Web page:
Dark Themes in Books Get Students Reading
By Kathleen Kennedy Manzo
Chanelle Brown hasn’t found much she can relate to in the classic texts assigned in her English classes at Evanston Township High School. A top student, the junior has toiled through The Odyssey, All the King’s Men, The Scarlet Letter, and other standards, she said, while many of her classmates at the suburban Chicago school have given up reading them altogether.
“The themes are kind of dead now,” she said, “and I don’t feel like any of the stories apply to me.”
But Ms. Brown is glad that teachers at Evanston High, like educators elsewhere, have been supplementing the canon with recently published books to provide a more varied, and palatable, literary menu for students. Such decisions, some experts say, can add the kind of engaging and relevant content that high school reform advocates have been calling for.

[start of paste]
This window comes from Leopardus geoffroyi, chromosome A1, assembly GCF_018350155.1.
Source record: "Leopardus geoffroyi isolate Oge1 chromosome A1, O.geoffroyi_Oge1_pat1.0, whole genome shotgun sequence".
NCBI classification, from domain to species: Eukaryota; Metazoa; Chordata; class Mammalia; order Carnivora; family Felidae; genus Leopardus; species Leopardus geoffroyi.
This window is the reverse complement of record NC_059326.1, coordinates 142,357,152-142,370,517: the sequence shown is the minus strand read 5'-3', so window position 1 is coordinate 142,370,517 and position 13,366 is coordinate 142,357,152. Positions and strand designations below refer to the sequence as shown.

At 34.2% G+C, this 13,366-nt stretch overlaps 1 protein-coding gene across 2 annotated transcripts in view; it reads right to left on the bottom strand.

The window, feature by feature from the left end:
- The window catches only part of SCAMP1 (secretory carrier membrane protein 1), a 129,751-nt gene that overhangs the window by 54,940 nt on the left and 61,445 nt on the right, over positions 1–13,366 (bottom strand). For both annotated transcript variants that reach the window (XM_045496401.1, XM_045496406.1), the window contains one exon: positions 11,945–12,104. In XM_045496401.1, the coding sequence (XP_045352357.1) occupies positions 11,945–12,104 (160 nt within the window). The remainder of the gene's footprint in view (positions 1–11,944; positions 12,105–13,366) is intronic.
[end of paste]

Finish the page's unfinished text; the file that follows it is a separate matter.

Nevertheless, the use of popular literature has run up against traditionalists, who fear it will dumb down the curriculum, and parents who object to the controversial themes that characterize many of the selections.
Wednesday, April 04, 2007
YA Literature vs. the Classics
The old YA vs. the canon debate gets another airing in a long article in this week's Education Week. For the informed it may read as a bit of a muddle but for someone new to the debate it might serve as an adequate primer. One noteworthy flaw: they call CEE's own Janet Alsup "Jane."